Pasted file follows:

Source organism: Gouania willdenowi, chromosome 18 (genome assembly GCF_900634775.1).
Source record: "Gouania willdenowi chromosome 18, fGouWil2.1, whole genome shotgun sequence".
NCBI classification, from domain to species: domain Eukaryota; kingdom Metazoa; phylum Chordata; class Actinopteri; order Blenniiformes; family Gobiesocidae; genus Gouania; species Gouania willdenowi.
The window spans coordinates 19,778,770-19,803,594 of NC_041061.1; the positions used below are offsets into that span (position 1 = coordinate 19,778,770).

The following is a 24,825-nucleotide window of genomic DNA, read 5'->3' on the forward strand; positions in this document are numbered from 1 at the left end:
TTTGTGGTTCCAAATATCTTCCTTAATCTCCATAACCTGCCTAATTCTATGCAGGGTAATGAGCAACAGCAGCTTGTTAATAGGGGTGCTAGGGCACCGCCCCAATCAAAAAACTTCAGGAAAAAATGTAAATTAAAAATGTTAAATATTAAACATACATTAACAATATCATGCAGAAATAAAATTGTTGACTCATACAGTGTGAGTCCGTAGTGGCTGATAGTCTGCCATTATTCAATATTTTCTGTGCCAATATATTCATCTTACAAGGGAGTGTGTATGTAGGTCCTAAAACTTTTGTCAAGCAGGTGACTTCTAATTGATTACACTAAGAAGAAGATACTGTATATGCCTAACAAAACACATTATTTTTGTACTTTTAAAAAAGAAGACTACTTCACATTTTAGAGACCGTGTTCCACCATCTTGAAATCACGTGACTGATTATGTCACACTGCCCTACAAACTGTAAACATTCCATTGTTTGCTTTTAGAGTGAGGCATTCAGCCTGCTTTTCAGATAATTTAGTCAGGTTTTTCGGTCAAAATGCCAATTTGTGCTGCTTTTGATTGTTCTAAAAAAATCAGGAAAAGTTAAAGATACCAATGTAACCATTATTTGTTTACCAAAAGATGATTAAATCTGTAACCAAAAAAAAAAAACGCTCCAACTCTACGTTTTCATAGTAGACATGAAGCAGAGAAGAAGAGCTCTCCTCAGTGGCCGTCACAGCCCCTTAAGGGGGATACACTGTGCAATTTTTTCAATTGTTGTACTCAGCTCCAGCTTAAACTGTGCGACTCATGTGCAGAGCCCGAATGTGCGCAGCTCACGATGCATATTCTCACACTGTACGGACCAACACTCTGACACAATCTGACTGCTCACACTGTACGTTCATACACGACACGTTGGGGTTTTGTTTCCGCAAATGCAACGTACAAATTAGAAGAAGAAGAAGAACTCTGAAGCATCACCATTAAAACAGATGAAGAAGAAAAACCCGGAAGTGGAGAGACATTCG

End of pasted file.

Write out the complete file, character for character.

Source organism: Gouania willdenowi, chromosome 18 (genome assembly GCF_900634775.1).
Source record: "Gouania willdenowi chromosome 18, fGouWil2.1, whole genome shotgun sequence".
NCBI classification, from domain to species: domain Eukaryota; kingdom Metazoa; phylum Chordata; class Actinopteri; order Blenniiformes; family Gobiesocidae; genus Gouania; species Gouania willdenowi.
The window spans coordinates 19,778,770-19,803,594 of NC_041061.1; the positions used below are offsets into that span (position 1 = coordinate 19,778,770).

The following is a 24,825-nucleotide window of genomic DNA, read 5'->3' on the forward strand; positions in this document are numbered from 1 at the left end:
TTTGTGGTTCCAAATATCTTCCTTAATCTCCATAACCTGCCTAATTCTATGCAGGGTAATGAGCAACAGCAGCTTGTTAATAGGGGTGCTAGGGCACCGCCCCAATCAAAAAACTTCAGGAAAAAATGTAAATTAAAAATGTTAAATATTAAACATACATTAACAATATCATGCAGAAATAAAATTGTTGACTCATACAGTGTGAGTCCGTAGTGGCTGATAGTCTGCCATTATTCAATATTTTCTGTGCCAATATATTCATCTTACAAGGGAGTGTGTATGTAGGTCCTAAAACTTTTGTCAAGCAGGTGACTTCTAATTGATTACACTAAGAAGAAGATACTGTATATGCCTAACAAAACACATTATTTTTGTACTTTTAAAAAAGAAGACTACTTCACATTTTAGAGACCGTGTTCCACCATCTTGAAATCACGTGACTGATTATGTCACACTGCCCTACAAACTGTAAACATTCCATTGTTTGCTTTTAGAGTGAGGCATTCAGCCTGCTTTTCAGATAATTTAGTCAGGTTTTTCGGTCAAAATGCCAATTTGTGCTGCTTTTGATTGTTCTAAAAAAATCAGGAAAAGTTAAAGATACCAATGTAACCATTATTTGTTTACCAAAAGATGATTAAATCTGTAACCAAAAAAAAAAAACGCTCCAACTCTACGTTTTCATAGTAGACATGAAGCAGAGAAGAAGAGCTCTCCTCAGTGGCCGTCACAGCCCCTTAAGGGGGATACACTGTGCAATTTTTTCAATTGTTGTACTCAGCTCCAGCTTAAACTGTGCGACTCATGTGCAGAGCCCGAATGTGCGCAGCTCACGATGCATATTCTCACACTGTACGGACCAACACTCTGACACAATCTGACTGCTCACACTGTACGTTCATACACGACACGTTGGGGTTTTGTTTCCGCAAATGCAACGTACAAATTAGAAGAAGAAGAAGAACTCTGAAGCATCACCATTAAAACAGATGAAGAAGAAAAACCCGGAAGTGGAGAGACATTCG